Is it me or is the internet getting nicer?
I am a waster of time. Netflix, Imgur, Facebook, Instagram: I don’t discriminate where I waste my time. Mindless though this time wasted is, I have been noticing something lately. The internet is getting nicer. Have you noticed it?
My favourite place to waste time is Imgur. If you’ve never been on it, that’s probably because you’ve been writing a book, or running a business, or learning an instrument; the types of things I daydream about, usually while wasting time. I discovered Imgur perhaps 4 months ago. It is essentially an image sharing site. Mostly memes, but also puppies and kittens, inspirational posts, political posts, everything really. But while I came for the memes, it’s the comments and community that made me stay and keep coming back. Let me explain.
On Imgur, I very rarely see negativity or trolling. But they are there. They just get downvoted. One type of post you see on Imgur is the ‘weight-loss-progress post’. It is a perfect opportunity for people to be mean, considering many people who post are still overweight. But, picking one at random, here are the top comments (upvoted by users):
Conversely, here is the sort of thing that gets downvoted, where you have to scroll and scroll to find it:
The 2nd one is someone coming to the aid of the poster after someone insulted them.
Imgur is a particularly interesting example. The system is gamified. Upvotes — on comments or posts — get points. One upvote = one point. One downvote = minus one point. It earns you trophies and ‘fame’. For some reason people care about this. But regardless of the reason, this is almost certainly a factor into why the community is ‘nicer’. People value positivity and humour — puns especially. And the system self-polices. It creates a virtuous circle.
What’s more is that Imgur isn’t just nice. It is, dare I say, civil. Rational, even. Check out this comment to a political post with someone quoting a source to back up their statement (from a Pulitzer Prize winning fact-checking publication no less).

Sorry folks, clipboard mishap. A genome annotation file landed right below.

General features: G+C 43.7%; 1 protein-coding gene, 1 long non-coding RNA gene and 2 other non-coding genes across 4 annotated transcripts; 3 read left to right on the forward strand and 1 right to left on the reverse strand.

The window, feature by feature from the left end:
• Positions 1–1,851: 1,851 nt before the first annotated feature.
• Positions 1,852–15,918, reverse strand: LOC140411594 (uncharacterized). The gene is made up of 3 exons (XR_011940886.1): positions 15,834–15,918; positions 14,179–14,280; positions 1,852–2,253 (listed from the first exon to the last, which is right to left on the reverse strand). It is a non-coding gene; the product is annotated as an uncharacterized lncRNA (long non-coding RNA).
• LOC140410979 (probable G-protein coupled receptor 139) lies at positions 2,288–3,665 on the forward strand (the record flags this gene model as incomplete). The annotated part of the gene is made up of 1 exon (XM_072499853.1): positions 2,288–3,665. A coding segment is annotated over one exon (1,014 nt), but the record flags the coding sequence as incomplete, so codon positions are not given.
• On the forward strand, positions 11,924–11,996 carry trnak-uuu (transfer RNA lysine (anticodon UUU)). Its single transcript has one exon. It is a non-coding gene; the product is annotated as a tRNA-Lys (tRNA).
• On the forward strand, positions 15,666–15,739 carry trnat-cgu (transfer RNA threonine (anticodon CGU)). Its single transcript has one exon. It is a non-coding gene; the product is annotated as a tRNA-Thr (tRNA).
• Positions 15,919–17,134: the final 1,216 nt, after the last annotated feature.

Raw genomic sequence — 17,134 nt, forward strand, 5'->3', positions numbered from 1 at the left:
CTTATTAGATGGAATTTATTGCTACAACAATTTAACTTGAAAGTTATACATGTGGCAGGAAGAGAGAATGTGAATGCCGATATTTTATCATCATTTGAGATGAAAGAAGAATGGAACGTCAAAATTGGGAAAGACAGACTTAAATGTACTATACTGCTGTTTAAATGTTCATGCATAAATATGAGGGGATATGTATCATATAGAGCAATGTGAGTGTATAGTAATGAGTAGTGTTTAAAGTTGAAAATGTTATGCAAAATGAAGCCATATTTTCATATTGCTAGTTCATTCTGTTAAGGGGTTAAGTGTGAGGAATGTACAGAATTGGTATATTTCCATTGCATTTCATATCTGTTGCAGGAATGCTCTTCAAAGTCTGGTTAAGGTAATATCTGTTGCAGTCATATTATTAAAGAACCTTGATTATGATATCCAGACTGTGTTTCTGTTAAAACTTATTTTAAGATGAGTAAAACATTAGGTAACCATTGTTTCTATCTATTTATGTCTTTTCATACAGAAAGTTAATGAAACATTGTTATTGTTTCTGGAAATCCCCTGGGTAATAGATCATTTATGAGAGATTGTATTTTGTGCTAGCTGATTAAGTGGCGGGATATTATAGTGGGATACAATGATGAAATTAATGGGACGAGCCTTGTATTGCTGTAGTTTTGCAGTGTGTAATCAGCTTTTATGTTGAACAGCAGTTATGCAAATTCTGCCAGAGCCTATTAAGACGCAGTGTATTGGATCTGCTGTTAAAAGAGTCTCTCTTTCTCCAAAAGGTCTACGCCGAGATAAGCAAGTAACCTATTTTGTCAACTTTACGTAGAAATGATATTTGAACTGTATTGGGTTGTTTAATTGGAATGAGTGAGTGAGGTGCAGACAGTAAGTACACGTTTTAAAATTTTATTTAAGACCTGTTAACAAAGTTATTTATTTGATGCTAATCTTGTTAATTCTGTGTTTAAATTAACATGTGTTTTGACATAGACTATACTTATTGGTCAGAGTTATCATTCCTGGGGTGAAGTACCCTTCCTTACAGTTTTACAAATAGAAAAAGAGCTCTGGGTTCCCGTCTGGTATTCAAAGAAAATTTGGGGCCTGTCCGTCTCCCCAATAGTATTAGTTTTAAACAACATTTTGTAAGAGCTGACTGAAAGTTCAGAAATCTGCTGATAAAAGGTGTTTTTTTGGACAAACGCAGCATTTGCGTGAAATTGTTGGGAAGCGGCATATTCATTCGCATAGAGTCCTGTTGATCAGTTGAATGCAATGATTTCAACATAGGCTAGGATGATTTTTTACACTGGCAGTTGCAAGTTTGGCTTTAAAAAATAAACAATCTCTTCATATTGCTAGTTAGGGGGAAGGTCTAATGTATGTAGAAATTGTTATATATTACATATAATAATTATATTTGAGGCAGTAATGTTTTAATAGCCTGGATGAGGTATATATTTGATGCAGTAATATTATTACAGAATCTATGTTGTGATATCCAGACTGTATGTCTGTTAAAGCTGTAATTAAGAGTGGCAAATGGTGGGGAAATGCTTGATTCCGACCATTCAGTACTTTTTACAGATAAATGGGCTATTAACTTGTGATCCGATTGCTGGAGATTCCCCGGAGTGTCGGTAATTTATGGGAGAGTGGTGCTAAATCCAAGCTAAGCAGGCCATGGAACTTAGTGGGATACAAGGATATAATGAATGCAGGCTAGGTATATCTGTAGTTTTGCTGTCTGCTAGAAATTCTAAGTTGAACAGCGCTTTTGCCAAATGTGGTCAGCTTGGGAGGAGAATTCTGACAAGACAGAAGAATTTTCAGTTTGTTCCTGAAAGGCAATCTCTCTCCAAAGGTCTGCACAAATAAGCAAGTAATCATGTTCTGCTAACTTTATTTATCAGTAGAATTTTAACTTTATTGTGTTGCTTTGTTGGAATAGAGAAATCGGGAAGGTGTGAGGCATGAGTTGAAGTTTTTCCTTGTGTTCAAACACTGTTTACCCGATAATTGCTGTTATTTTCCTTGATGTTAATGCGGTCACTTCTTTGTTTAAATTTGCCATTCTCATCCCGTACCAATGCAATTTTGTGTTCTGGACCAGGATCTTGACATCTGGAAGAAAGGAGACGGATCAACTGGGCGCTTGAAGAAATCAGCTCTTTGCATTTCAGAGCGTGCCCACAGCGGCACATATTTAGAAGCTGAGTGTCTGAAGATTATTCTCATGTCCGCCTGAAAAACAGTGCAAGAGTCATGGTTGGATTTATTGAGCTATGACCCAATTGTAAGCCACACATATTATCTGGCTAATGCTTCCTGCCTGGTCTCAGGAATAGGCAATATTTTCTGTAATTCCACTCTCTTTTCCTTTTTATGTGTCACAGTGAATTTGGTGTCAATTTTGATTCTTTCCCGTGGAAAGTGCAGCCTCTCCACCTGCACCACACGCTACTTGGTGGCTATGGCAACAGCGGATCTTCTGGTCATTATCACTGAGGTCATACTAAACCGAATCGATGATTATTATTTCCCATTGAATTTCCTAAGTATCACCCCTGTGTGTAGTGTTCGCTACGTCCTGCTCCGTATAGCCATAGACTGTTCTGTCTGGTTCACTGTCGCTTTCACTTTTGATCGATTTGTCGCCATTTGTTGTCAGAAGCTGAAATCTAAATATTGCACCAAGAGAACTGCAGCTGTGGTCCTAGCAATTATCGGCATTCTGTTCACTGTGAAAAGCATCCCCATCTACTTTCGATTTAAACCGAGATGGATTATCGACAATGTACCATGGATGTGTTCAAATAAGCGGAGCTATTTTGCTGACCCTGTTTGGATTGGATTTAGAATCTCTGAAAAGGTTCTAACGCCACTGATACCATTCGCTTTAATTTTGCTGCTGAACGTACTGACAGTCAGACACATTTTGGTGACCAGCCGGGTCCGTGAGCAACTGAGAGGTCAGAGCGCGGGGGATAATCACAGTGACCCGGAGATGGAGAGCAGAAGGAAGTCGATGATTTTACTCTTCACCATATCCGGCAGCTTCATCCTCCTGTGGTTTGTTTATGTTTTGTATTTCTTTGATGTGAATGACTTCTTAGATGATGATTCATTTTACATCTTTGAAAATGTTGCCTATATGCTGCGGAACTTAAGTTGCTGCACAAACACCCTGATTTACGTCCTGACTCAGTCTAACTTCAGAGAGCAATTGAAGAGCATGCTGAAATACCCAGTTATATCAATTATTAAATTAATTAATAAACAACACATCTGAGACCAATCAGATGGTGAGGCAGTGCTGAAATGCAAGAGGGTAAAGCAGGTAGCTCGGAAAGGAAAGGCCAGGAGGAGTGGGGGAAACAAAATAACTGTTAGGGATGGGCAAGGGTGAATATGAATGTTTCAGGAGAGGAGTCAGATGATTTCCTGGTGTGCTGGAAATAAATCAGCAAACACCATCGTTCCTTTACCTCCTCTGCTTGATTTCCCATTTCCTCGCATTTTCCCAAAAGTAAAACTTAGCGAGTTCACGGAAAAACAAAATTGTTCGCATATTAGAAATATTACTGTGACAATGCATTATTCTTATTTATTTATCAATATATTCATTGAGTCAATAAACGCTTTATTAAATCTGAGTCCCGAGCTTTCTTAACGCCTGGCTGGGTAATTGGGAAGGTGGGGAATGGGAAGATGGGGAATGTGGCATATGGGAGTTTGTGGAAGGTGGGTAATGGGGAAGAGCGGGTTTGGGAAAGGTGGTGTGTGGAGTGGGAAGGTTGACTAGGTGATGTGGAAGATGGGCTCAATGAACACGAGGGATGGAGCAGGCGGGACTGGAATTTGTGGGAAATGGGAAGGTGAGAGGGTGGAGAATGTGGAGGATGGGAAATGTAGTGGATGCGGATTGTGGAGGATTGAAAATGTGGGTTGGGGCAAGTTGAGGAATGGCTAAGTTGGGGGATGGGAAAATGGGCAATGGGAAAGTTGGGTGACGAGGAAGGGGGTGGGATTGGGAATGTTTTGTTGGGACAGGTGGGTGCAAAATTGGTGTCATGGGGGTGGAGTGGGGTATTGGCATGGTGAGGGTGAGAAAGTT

But it wasn’t until recently, as this started occurring to me, that I was noticing it everywhere to varying degrees. Comments on YouTube videos are getting friendlier and more civil for instance. There is still vitriol and hate, sure, but perhaps they are just behind the curve a bit. Now this concept has moved from my subconscious to my conscious thought, I’m noticing it everywhere. (Everywhere except Twitter that is. That’s a whole other blog/book).
It is not new that there has been a problem with hate, vitriol and general negativity on the internet. Companies like Google and Facebook have devoted a lot of energy into solving such issues. However, these issues have primarily centred around censorship of harmful material, like child porn or beheadings, and more recently fake news, rather than intrinsically ‘making their platform a more friendly environment’.
It’s hard for companies to address these problems once they have started. People, psychologically speaking, take their cue from others. So if negativity and hate are left unchecked, people notice it as acceptable and it multiplies. Conversely, if good behaviour is rewarded, people notice that too and follow suit. A virtuous echo chamber. Perhaps that is why Imgur seems to have beaten the problem. It is the new kid on the block and doesn’t have the baggage that platforms like Twitter and YouTube do.
Either way, I’m just pleased the internet is getting nicer. Maybe there is hope for humankind yet and we’re not all destined to die an excruciating, fiery death as a result of a hate-fuelled tweet by a world leader.